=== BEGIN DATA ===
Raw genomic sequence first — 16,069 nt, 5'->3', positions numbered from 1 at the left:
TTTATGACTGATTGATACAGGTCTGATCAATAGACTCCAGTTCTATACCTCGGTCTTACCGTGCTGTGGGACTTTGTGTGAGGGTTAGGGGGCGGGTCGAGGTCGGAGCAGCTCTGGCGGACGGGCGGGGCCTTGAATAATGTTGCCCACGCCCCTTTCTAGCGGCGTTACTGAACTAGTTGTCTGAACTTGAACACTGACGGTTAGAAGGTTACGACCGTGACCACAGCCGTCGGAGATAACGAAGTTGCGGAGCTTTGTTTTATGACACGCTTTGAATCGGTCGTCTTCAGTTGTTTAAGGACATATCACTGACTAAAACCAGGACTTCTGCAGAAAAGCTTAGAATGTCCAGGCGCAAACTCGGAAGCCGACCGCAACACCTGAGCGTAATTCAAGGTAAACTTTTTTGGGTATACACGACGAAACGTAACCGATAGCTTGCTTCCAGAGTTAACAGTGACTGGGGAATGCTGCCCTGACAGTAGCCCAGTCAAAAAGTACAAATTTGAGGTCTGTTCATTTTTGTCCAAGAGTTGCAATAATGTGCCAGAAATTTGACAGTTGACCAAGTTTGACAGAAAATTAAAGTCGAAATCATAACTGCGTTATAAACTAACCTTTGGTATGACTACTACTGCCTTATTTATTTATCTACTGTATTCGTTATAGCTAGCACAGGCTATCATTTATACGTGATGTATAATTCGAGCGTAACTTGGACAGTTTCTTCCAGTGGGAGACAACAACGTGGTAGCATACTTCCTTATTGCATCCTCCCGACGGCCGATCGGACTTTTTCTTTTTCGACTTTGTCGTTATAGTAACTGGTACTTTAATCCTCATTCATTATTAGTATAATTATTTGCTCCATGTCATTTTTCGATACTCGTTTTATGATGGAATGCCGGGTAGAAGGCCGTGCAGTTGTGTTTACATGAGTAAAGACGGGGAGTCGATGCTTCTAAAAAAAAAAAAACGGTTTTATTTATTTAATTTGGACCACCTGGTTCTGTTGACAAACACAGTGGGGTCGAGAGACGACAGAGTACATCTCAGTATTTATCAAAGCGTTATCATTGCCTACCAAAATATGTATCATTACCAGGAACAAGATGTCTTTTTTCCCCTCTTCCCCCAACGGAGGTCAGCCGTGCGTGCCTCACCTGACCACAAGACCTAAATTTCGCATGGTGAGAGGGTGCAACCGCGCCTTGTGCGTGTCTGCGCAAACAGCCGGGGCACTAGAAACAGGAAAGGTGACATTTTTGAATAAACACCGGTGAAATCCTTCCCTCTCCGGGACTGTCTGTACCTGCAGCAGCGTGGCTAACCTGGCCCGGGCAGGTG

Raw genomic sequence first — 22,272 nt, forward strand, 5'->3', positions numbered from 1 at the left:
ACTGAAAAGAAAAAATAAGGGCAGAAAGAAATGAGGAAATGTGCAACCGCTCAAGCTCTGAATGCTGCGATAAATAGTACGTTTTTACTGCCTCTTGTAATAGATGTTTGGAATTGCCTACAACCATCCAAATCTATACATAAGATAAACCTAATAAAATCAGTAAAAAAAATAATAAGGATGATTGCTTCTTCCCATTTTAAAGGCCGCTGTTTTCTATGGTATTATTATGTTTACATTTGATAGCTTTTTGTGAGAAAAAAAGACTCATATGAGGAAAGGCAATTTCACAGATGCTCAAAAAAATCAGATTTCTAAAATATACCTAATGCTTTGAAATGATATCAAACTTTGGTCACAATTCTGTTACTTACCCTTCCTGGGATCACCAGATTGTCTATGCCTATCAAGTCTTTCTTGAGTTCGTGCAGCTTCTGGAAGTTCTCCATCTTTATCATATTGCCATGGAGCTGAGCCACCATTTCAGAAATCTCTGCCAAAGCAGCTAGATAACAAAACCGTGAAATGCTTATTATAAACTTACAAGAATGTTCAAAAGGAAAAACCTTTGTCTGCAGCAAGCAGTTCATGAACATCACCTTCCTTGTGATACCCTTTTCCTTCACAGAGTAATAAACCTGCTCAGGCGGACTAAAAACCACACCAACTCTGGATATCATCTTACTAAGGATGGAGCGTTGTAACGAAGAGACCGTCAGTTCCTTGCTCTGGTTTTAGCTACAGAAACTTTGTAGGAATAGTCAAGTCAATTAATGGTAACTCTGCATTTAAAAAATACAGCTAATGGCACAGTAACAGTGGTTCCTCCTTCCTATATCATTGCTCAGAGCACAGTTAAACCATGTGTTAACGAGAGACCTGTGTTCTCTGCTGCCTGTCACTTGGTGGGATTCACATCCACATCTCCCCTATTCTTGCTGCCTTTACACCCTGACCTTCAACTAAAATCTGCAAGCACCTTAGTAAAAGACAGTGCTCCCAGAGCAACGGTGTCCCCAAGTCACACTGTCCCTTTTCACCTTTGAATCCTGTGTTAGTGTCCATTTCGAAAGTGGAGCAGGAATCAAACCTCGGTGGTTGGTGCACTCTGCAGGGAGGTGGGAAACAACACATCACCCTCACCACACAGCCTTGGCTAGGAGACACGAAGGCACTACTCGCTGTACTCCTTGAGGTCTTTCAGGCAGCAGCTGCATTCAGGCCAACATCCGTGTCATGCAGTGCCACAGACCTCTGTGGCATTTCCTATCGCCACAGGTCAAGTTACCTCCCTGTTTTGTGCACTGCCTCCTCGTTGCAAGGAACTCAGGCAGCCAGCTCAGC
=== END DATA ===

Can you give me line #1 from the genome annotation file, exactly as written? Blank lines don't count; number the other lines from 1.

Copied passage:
Raw genomic sequence first — 16,069 nt, 5'->3', positions numbered from 1 at the left: